Masculinity: A Conversation | Raja'a Khalid and Ahmad Makia | The Hypocrite Reader


Raja'a Khalid and Ahmad Makia

Masculinity: A Conversation


ISSUE 90 | CHRONIC | SEP 2018
image description: a man in a neon green shirt lunges in the free weights section of a gym holding a bench press bar over his head, while another man dressed similarly and wearing headphones watches him, holding a water bottle that he almost looks like he's about to throw

Image from Raja'a Khalid's Change your Life.

The following conversation will be published, along with its preface, in an upcoming (Nov) print publication, ZIGG.

Jump: Preface | Full Conversation

Raja’a Khalid and I are friends. We both inhabit Dubai. Our families and histories do not originate from nations or places but emerge from the anthropogenic universe that is the Arabian Gulf. We share an English-based education, Islamic upbringing, traumas of adolescence and sex, remixed iterations of cultural secularism from our parents’ post-colonial places of origin, and "Baby One More Time," of course. Internationally, we are perceived to be wealthy, dripping in oil and perfume; natives of ultra-consumerist hyper-capitalist dictatorial lands; inhabitants of an unsettling, precarious future. We share micro-attitudes and lifestyles, too: both of us are in our thirties and continue to live in our parents’ homes, for cultural and political reasons as well as convenience, we exercise at the same fitness studio, and we sleep with men. We’ve been betrayed by them too. Sometimes, I think we are orbits. Actually, more like glitter poofs.

Raja’a is also a fascinating behavioural subject. Especially for me, a human geographer, who has built a practice on the ecological conditioning of the Gulf’s landscapes — especially the fluids, oil, in excess, water, in scarcity — and how it transfuses through the Gulf’s living bodies, and is later impregnated in their humanized expressions and gestures. I am interested, and so is Raja’a, in the Gulf’s evolutionary subjects and their relational aesthetics with wildlife, ecology, game, gardening. We’ve been questioning how these relations are the result of an accumulated geologic history, and how our practices can acknowledge this evolution to create the logics of a Gulf Bionic. What does Zam Zam water or Stoning of the Devil in Mecca say about a billion or so Muslim devotees and their affinity to the Gulf’s ecology? For me, the Gulf Bionic is a ‘matter subject’, or more precisely, a ‘wet matter subject’: earthwork masqueraders, such as indigenous oil-citizens from the fossil-fuel terra nullius, or the fluid mobile expatriate class from the Indian-Pacific commonwealth, that reveal their distinction from the presumed dominance of human mind, spirit, and creativity; an expansion out into the more-than-human representational.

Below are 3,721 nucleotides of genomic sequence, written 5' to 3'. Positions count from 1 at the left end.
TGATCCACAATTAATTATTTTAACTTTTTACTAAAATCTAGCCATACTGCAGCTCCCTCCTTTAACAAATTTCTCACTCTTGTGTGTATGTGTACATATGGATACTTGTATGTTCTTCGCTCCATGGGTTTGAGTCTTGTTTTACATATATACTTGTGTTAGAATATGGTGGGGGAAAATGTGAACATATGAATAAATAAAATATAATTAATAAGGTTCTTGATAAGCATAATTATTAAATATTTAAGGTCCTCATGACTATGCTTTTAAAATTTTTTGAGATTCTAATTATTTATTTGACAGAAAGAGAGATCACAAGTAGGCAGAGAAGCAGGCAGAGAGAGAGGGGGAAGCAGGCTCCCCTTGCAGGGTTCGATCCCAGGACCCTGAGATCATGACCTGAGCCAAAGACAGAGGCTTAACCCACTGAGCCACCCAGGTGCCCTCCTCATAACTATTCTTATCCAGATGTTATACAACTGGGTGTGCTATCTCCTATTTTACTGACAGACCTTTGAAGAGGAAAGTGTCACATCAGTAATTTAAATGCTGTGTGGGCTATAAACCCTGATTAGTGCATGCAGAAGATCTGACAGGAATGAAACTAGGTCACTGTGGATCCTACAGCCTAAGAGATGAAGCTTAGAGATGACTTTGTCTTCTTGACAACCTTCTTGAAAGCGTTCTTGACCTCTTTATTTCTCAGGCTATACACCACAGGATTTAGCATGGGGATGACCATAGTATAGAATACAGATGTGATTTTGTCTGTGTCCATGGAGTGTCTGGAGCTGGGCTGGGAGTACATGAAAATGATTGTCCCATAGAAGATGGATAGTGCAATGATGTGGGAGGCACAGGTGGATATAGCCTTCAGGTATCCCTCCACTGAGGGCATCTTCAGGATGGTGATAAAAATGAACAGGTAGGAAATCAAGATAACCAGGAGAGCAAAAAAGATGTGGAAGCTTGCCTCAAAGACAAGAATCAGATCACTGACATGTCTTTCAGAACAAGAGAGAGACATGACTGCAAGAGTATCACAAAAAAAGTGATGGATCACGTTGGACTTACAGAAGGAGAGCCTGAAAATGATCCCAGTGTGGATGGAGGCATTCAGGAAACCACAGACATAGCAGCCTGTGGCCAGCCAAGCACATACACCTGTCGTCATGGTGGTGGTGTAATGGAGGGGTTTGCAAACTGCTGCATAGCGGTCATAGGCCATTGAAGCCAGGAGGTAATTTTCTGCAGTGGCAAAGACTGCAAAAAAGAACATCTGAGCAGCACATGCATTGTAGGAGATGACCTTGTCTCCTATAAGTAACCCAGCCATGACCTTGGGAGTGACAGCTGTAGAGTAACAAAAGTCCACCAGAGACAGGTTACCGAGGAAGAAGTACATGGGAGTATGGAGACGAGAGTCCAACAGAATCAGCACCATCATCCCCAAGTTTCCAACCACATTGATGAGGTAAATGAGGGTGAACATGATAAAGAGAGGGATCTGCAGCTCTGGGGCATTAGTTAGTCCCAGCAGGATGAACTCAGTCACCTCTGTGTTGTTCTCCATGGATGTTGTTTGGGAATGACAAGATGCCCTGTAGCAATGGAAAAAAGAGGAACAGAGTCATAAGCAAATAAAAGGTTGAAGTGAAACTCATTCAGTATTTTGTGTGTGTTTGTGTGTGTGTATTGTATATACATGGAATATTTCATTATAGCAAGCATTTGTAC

Our relationship of exchange and discussion began a few years ago. Raja’a started to look critically at the ecological networks and industries of the products that have become definitive, glocalized commodities of the Gulf. Over the years, I have witnessed her research rapport develop to include, leather tanneries in Scotland who make seat wear for Emirates airlines’ first-class cabins; acoustic engineers who provide bespoke ambient music for Gulf restaurants and malls, as well as the azan, the Muslim call to prayer adjusted to daily solar and lunar rotations; biotech solutions for the preservation of palm tree fronds, a ubiquitous beautification feature of indoor and outdoor Gulf spaces; industrial scent diffusers spraying compound patented formula that smell ‘somewhat’ like oud, the rare and precious resin used in Middle Eastern perfumery. Intermittently, she has updated me on her work on lunar plants, comets in religious texts, saluki breeds, and flyknit.

Her interrogations have simulated the Gulf through encyclopedic, cartographic and geospatial research exercises. They ask, what happens to the sounds, smells, gestures, symbols, that appear as seamless and integrated, authentic and natural or native to a cultural space when their underlying engineered frameworks become public. What stories and governmentalities do they deploy and how do these products and sensations become collectively perceived, felt, imagined, and narrated. Her artistic process is indistinguishable from the methodology of a biogeographer, who looks at human society as an ecological group who changes the form and function of the landscape and introduces new relations between areas, with concomitant environmental impacts. Except there is no biota in Raja’a’s world, instead everything is ‘superficial’, engineered, automated, made and undone better. Nothing is spared or goes unquestioned. Rather, what becomes questioned under her discipline is the discrete and internalized nature of affect, emotion and feeling, which today in the liberal humanities is held as areas for genuinity, theoretical optimism and joy—can they really be so innocent, virginal, earthy, trustworthy? And the ‘superficial’ here is used to draw a deliberate connection to the place she practices and lives, Dubai and the Gulf, a space deemed, and doomed to, superficiality, the non-biotic, the death of the natural or organic; a hot, lifeless desert populated by tyrannical oil-rich sheikhs and an oppressed, exploited South Asian migrant class who work for an extractive, technocratic crude oil industry.

In the conversation below, Raja’a and I discuss one of the most pervasive ecological networks, masculinity and male expression. The male’s inclusion in her practice evolves from her study of bodyworks, the surfaces and materialities that surround a body, towards actually studying the body and its work —fitness, vanity, size, matter. In these works, that address masculinity and consumer culture, such as Change your Life and FASTEST WITH THE MOSTEST (2017), we travel through the the ducted experiences of bodies; the duct that is the male body.